However, I would say that our closer Western comparison to the Daoist practice seems to be with hermeticism, where the links between Above and Below are restored and reactivated, whether through materia and therefore ritual actions (enchantment and magic) or in a person, which becomes a means of negotiating Above and Below, pre-celestial and post-celestial (as it were). I can see such a process as not negating the Fall or incarnation but perhaps remediating, healing, or bridging the Fallen with the Unfallen.
Along these lines and for what seemed like unrelated reasons, I recently began reading the “boring” and “pious” sections of Skinner and Rankine’s The Keys to the Gateway of Magic (2011), “a transcription of Janua Magica Reserata, Dr. Rudd’s Nine Hierarchies of Angels, Nine Celestial Keys, and The Demon Princes.” As I read through Janua Magica Reserata (JMR) with much of the above already in mind, plus Kohn, Ingold, Jung, Haraway, and de Castro, I realized that the text is a kind of Christian angel magic version of the Asclepius, that seminal text of the Hermetica.
I have to qualify that statement by acknowledging that JMR purports a verticalized hierarchy that its compiler(s) came at within a Neoplatonic context, but through Jungian, animist, and even Daoism-inspired lenses, I think it’s quite capable of being jailbroken and horizontalized. You see, as I read JMR, I saw its uses of “Intelligible” as the Archetypal, the “Sensible” as the daimonic, the reaching of the Archetypal into our world and into us, the ideas having us. I would argue that later writers, in coming across the use of “Intelligible” and “Mind” for the “highest” levels of Creation, they seem to have interpreted these descriptors too self-servingly and narrowly as “reason” and what’s come to become really a Cartesian intellect (or perhaps a Socratic intellect that becomes Cartesian in time). Instead, I would argue that “Intelligible” points to the imaginal and consciousness while the “Sensible” is quite literally what our bodies—including the occulted body, per Alkistis Dimech—sense.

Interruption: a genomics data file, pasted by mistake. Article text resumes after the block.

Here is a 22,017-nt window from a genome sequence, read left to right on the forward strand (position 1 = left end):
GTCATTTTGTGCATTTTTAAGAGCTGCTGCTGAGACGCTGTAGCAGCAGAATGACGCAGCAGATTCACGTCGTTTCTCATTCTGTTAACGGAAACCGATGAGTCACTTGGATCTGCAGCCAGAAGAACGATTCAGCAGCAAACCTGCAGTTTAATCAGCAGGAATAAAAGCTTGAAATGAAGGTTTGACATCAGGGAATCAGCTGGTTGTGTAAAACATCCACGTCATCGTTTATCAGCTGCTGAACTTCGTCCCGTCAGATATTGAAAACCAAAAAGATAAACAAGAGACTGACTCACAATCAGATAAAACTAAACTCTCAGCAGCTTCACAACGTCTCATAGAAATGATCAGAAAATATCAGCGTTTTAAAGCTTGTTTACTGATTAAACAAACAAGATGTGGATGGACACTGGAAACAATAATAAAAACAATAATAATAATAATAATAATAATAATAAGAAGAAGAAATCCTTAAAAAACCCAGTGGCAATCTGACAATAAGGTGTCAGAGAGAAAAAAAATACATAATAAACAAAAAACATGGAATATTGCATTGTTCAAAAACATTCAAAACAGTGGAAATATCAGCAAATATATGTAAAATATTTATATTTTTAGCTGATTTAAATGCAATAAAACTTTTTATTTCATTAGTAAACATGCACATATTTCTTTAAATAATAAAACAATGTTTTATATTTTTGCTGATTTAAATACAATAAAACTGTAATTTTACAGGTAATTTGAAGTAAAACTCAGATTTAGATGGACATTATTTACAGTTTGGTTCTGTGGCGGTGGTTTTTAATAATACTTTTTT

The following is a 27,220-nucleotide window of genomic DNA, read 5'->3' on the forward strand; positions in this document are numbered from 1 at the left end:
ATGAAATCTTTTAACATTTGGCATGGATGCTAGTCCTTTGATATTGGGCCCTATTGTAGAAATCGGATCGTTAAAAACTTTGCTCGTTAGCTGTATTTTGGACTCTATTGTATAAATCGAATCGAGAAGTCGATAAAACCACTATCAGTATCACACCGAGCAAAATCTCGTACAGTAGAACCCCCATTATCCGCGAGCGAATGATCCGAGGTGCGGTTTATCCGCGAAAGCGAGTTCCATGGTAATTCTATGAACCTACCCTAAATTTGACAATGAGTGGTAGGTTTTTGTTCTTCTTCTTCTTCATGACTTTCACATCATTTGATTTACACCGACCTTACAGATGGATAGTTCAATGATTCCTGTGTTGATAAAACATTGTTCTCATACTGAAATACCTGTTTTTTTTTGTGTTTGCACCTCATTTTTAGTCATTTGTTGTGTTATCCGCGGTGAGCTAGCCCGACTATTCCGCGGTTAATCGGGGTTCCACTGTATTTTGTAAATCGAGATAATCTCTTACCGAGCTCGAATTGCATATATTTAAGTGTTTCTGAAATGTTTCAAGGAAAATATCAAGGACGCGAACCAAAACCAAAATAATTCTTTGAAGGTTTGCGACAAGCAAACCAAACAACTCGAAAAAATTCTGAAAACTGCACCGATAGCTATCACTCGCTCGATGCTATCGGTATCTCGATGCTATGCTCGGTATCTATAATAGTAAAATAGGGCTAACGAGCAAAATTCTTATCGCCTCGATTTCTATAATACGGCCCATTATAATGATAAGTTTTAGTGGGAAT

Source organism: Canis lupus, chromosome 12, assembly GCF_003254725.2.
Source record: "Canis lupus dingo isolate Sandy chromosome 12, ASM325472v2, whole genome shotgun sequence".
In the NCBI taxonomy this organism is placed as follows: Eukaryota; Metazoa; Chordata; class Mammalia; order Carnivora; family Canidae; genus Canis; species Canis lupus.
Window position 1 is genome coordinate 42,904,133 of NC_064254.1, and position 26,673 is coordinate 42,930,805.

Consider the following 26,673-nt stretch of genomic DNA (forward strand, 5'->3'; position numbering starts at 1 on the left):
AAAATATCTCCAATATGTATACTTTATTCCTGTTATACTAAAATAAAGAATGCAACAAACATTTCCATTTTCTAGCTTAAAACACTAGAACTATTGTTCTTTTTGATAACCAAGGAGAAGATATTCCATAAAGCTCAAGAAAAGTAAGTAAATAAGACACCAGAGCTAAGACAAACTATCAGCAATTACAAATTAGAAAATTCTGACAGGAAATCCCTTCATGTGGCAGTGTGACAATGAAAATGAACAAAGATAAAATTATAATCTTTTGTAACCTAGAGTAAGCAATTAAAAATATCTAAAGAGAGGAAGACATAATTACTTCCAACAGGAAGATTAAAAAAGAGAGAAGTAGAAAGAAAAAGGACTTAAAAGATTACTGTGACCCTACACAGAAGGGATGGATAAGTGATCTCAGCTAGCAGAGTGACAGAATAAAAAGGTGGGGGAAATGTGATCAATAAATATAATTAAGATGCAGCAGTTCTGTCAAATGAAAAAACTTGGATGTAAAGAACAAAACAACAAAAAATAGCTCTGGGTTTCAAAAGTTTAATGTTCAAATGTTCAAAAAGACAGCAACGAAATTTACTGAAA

As Gordon and I quite agree, I’m not saying anything new here, but I am redescribing hermeticism in contexts that make it “bio-available” to me. I am not a Daoist, nor do I claim to be one; I can lay claim to a line of hermeticism, though.
Furthermore, I am not seeing the hermeticism that I am discovering in JMR as being divorced from this incarnate human world even as it points to profound aspirations. In reading this text, I find it pointing to how practical magic—not just mystical theurgy—through the technical and otherwise “practical” hermetica are ways to activate the virtues and powers of Creation in ourselves much as God has through Creation. And my conception of who and what “God” is in this context is not the mainstream God of today, let alone in the early modern period.
JMR points to the interiority of matter repeatedly, as the imaginal comes into our waking experience of the world from the archetypal, Intelligible world of Ideas coming into
the Soul of the world [where] they are many.
They are Likewise placed in the minds of all other things, whether they be joined to the body, or separated from the body; by a certain participation, & by degrees are distinguished more & more.
They are also placed in Nature, as certain small Seeds of forms, infused by the Ideas.
And Lastly, they are placed in matter, as Shadows.
JMR also points often to how the enterprise it describes is an embodied praxis: for example, “Thus man, having power, to be made the son of God, & to be united to God, all things which are in man are united also, & especially his mind, then his spirit, this his animal powers, & then his vegetative faculties &c.”
It is also a practical enterprise, grounded in practical magic and enchantment:
By how much the more every one shall know him self, by so much he obtaineth the greater power of attracting the like qualities & virtues [of materia and Ideas and spirits and stars], & likewise operateth greater & more wonderful things, & so by consequence & course gradually ascend to so great perfection, that he is made the son of God, & is transformed into that Image which is God, & is united with him…
I think most folks came at this praxis with an eye to escaping embodied reality—that is, to become “beings of pure consciousness” rather than bodies, to say “fuck you guys, I’m outta here,” to try to actualize what would become the supposed Cartesian split. They seek to escape a life of lines to become a blob in space. However, it seems to me that these texts—or the ideas underlying them—are about embodying yourself not just in your body while it’s existing (alive and dead…relics are a thing) but also to embody self in the universe, along the daimonic links between the things and lives in this world and their celestial, cosmic, and imaginal others. That entanglement comes out of practical magic and enchantment that has us living and embodied in and through the world, part of the stones and trees and mushrooms and people and ideas and more that we cultivate in our lives.